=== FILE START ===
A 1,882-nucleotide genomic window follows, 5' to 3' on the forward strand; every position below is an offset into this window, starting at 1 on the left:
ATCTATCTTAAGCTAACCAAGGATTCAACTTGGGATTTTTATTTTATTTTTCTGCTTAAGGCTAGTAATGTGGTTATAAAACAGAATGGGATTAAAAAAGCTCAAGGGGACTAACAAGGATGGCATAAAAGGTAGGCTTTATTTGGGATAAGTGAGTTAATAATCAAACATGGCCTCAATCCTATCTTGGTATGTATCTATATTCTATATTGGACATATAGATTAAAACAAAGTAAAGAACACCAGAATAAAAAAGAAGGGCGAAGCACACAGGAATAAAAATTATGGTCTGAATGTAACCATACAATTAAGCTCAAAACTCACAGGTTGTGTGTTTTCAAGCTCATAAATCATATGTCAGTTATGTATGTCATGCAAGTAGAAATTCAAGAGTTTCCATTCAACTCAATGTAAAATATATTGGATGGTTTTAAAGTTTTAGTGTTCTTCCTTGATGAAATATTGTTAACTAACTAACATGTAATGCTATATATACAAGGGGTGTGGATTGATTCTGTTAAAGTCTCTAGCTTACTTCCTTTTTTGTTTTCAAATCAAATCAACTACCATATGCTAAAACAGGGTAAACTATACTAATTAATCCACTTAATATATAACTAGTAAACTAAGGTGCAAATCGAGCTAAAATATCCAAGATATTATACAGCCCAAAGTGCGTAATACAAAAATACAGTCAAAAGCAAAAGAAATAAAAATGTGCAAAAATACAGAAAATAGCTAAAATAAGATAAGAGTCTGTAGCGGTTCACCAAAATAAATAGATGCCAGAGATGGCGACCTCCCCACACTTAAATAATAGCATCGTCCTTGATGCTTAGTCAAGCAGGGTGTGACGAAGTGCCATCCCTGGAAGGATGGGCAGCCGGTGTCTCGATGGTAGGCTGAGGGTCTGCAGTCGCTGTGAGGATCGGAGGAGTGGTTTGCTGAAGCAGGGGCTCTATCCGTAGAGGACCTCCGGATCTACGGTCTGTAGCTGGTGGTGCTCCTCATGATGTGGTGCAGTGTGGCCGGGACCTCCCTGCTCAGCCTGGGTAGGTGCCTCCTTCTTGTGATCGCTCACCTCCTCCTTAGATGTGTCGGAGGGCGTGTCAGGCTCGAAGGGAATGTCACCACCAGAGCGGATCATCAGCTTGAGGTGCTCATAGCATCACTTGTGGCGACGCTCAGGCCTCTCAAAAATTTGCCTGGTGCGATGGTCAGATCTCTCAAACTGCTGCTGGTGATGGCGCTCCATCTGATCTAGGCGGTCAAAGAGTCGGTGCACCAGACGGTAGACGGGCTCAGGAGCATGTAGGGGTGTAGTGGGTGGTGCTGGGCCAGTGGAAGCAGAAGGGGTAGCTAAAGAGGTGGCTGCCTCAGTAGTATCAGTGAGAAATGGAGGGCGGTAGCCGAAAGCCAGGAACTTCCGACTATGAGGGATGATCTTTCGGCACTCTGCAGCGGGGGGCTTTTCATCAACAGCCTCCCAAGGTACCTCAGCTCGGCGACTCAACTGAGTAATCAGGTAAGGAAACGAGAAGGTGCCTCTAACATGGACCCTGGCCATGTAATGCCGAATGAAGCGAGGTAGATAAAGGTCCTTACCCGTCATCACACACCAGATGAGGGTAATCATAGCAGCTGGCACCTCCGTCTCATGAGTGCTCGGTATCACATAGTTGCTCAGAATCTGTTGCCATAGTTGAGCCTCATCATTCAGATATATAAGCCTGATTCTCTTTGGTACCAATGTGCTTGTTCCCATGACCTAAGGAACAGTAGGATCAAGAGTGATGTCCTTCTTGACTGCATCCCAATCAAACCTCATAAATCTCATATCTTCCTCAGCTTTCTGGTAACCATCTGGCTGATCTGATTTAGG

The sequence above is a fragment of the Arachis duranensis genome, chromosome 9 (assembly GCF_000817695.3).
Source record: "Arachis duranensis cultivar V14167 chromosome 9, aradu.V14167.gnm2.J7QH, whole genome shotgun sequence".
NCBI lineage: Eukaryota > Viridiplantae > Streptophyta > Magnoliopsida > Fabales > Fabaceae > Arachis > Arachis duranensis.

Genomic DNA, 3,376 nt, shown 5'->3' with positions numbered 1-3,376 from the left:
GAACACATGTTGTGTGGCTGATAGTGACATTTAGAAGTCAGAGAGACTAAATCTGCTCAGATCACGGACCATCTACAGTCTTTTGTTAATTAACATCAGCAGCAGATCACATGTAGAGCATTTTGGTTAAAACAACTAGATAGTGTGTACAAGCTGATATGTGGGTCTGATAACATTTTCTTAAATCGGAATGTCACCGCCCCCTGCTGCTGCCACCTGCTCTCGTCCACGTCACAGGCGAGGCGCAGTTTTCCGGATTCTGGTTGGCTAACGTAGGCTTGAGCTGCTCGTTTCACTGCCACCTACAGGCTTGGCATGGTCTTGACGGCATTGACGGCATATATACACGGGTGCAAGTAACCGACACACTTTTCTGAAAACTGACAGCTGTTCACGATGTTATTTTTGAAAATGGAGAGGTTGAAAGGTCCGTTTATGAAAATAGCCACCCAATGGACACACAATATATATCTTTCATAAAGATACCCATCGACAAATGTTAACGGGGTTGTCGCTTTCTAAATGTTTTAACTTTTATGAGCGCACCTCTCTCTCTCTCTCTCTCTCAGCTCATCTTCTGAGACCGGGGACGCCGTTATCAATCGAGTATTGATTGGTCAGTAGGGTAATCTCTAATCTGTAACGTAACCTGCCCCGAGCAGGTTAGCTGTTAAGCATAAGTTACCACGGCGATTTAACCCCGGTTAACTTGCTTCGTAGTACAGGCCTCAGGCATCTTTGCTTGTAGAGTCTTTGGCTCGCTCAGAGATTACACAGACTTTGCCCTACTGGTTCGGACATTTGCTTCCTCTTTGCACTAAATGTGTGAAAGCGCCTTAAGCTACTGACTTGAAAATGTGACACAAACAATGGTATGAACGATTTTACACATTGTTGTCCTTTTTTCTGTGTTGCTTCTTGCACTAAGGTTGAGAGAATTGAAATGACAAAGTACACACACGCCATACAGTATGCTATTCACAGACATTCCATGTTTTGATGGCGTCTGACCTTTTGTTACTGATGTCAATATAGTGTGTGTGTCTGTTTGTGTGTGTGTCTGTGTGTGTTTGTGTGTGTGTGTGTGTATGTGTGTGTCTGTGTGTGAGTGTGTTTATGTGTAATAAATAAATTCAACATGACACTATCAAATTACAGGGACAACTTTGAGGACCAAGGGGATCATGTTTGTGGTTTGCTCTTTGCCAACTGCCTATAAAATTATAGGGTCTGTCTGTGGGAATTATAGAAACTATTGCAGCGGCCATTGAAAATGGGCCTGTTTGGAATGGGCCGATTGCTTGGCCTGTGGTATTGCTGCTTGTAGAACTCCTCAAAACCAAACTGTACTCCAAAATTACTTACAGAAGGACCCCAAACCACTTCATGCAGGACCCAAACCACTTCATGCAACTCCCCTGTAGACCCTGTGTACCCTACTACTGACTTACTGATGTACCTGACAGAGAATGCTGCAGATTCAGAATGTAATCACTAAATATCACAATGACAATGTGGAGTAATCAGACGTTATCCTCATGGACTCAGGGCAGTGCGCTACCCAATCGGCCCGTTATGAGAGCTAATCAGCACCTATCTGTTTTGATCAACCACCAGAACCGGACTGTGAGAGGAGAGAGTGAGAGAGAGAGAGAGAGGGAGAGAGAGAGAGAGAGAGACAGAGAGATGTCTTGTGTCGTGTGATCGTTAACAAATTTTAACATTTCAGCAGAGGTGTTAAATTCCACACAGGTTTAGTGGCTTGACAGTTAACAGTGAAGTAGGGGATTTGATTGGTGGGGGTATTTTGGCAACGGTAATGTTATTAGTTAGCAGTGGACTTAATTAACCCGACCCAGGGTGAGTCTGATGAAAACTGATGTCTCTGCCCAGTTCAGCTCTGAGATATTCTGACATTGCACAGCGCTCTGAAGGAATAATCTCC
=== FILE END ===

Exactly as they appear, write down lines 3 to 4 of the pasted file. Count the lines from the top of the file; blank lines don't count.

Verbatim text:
The sequence above is a fragment of the Arachis duranensis genome, chromosome 9 (assembly GCF_000817695.3).
Source record: "Arachis duranensis cultivar V14167 chromosome 9, aradu.V14167.gnm2.J7QH, whole genome shotgun sequence".